Elon Musk is a danger to us all. He says: “No one ever changed the world on 40 hours a week.” Well Elon, not everyone necessarily wants to change the world, but in case we do, he adds that to do so, you need to put in “80, sustained hours a week, peaking at about 100”. No wonder his wife left him.
We haven’t always been so work-obsessed. During the middle ages, in England, peasants would work just 150 days a year. Until relatively recently, work was seen as painful toil, and best avoided. But something changed in the 16th century – we started to think that work was morally good. Five hundred years on, #ThankGodIt’sMonday has made it saintly. Now we have a Protestant work ethic without the pressure of taking Sunday off to go to church. Instead, we should toil 24/7, taking #workinglate selfies to prove it.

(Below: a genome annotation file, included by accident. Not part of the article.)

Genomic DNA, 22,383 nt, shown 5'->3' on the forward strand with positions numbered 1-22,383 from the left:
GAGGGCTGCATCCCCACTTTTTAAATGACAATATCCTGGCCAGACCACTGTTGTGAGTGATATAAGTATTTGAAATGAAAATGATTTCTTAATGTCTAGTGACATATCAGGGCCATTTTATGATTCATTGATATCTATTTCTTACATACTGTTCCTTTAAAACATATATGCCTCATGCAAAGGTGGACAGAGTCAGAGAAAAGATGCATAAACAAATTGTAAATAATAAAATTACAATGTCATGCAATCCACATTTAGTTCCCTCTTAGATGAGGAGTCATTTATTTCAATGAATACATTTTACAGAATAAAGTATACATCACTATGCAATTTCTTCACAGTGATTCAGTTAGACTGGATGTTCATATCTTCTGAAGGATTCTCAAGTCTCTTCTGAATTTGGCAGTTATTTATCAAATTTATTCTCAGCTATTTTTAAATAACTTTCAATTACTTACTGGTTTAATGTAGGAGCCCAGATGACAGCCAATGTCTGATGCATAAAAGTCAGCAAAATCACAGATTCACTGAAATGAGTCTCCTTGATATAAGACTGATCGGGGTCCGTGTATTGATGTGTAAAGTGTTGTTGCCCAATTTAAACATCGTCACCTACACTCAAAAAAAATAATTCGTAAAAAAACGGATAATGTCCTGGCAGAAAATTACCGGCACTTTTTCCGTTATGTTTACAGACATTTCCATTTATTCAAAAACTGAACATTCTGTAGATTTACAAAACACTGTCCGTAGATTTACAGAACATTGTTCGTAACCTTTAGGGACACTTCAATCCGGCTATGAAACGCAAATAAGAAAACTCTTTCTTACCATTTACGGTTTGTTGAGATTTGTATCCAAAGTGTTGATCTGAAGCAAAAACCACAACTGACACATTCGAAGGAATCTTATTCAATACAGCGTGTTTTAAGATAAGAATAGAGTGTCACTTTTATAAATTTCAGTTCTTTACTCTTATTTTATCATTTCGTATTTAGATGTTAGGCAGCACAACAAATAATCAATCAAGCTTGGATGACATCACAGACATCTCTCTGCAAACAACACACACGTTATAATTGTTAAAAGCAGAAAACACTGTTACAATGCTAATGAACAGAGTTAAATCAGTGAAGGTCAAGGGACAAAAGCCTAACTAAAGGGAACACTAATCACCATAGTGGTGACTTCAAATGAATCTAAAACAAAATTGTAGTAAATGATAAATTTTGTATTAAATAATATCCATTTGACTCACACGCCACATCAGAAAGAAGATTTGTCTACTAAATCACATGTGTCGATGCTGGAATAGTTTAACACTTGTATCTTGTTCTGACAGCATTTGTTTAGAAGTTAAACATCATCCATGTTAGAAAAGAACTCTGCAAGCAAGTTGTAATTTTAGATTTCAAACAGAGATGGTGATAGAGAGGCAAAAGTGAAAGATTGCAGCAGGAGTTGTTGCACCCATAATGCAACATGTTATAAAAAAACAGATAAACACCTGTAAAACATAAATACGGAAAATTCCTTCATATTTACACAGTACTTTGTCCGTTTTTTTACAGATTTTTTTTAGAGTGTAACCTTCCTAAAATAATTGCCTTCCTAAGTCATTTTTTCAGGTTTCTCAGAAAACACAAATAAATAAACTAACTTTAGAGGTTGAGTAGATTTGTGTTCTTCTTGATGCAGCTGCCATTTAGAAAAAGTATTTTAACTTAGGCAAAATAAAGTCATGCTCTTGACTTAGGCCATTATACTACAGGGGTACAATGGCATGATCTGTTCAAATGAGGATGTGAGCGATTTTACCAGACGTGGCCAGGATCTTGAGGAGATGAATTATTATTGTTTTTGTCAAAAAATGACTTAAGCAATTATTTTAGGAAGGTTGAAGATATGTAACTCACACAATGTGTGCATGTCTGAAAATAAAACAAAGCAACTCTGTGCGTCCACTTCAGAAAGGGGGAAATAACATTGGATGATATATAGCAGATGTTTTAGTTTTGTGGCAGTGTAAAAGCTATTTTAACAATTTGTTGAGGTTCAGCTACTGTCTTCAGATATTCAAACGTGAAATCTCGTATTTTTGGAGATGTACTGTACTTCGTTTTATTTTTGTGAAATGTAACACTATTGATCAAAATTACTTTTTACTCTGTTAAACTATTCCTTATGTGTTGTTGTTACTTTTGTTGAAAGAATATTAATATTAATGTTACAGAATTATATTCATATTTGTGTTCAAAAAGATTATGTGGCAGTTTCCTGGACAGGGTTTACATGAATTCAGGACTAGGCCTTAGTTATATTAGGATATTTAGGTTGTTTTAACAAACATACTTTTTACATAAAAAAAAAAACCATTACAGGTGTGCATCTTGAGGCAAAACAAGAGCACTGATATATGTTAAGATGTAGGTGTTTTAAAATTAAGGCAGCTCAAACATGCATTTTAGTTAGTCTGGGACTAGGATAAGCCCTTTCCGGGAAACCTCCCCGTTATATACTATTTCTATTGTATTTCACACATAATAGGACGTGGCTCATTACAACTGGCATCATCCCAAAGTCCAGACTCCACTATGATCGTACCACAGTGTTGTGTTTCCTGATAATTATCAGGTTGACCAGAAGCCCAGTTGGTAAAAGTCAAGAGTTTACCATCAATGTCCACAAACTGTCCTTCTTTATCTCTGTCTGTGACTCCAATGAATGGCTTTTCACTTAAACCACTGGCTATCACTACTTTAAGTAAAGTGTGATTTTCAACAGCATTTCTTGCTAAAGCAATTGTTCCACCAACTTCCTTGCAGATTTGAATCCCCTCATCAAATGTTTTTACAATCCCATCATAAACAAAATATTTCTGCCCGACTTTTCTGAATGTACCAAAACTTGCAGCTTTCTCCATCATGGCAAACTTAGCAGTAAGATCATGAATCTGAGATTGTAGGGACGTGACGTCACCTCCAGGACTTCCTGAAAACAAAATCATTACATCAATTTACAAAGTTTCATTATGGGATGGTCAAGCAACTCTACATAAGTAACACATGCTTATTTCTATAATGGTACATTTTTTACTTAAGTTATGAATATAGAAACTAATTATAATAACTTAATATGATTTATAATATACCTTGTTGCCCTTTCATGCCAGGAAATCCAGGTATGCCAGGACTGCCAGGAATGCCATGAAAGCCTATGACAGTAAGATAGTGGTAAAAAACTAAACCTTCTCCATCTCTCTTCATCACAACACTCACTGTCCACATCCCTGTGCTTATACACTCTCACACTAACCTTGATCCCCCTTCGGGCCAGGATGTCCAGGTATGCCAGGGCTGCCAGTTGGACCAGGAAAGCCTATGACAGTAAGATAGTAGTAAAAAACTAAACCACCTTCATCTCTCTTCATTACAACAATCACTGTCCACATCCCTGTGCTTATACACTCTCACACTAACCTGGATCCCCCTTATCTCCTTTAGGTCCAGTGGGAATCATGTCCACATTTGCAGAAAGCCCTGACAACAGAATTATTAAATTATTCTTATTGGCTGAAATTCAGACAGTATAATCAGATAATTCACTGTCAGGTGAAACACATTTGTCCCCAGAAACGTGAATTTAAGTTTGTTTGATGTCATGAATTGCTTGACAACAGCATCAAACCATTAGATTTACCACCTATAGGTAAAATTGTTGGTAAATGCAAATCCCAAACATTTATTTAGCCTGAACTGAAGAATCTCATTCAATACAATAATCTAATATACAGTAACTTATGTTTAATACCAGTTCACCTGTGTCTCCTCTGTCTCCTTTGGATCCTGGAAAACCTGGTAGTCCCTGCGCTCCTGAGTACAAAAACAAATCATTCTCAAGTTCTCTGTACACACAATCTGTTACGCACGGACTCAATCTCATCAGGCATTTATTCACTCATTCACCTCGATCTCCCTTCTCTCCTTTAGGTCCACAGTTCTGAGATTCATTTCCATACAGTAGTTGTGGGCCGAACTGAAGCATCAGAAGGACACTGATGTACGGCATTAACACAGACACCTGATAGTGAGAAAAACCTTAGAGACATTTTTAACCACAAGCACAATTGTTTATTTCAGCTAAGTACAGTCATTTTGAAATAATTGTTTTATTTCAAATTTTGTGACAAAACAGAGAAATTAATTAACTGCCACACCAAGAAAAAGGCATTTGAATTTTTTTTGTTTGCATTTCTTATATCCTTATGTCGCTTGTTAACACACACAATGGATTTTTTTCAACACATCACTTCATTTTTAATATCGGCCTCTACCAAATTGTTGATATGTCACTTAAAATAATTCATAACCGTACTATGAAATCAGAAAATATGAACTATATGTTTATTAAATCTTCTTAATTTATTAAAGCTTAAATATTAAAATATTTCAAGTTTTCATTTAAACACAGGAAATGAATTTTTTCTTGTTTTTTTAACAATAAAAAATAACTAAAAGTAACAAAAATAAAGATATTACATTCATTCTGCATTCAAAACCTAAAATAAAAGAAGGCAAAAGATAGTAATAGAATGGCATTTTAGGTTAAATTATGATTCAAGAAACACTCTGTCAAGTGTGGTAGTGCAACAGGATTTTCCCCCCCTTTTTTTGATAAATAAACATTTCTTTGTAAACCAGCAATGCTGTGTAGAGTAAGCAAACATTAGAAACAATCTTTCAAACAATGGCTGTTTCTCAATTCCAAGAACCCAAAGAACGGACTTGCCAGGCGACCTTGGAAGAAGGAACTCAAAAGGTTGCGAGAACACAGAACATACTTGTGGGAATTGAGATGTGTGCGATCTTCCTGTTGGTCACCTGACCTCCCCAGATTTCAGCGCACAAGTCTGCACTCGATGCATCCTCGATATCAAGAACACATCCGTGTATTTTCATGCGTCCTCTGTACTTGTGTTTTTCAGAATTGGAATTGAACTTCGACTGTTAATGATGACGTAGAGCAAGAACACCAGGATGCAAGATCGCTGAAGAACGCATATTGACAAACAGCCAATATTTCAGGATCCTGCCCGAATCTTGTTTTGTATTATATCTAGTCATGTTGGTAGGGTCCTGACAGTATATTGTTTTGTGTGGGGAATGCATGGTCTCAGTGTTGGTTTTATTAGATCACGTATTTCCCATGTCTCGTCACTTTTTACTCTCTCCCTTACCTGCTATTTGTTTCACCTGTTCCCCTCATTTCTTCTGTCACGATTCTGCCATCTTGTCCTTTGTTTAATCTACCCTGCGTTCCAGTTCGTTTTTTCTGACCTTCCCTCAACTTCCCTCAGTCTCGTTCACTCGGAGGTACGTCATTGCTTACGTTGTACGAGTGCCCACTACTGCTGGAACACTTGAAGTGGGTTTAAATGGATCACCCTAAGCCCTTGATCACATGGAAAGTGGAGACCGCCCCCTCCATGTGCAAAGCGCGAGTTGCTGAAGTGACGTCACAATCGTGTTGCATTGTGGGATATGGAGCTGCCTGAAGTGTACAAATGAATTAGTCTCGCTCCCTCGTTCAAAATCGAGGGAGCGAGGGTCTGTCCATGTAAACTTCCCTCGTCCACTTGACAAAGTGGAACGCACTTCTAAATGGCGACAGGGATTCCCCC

Well sod that for a game of soldiers. We know that not working can make us miserable; people who work tend to be healthier, work can give us a sense of purpose and meaning. It connects us with other people. At a minimum, work provides money as well as something to do with our time.
But too much work can be toxic. Working very long hours can be bad for our health. Ultra-long hours can kill. Ergomania can lead to problems such as depression, anxiety and addiction and can cut us off from friends and family, leaving us with only colleagues. If work disappears, work obsessives often have nothing to fall back on. A job loss can become a deep existential crisis.
Instead of boasting about the hours we work, we would be better off listening to Bruce Daisley, a Twitter executive: “Go to lunch, get a good night’s sleep and shorten your work week.”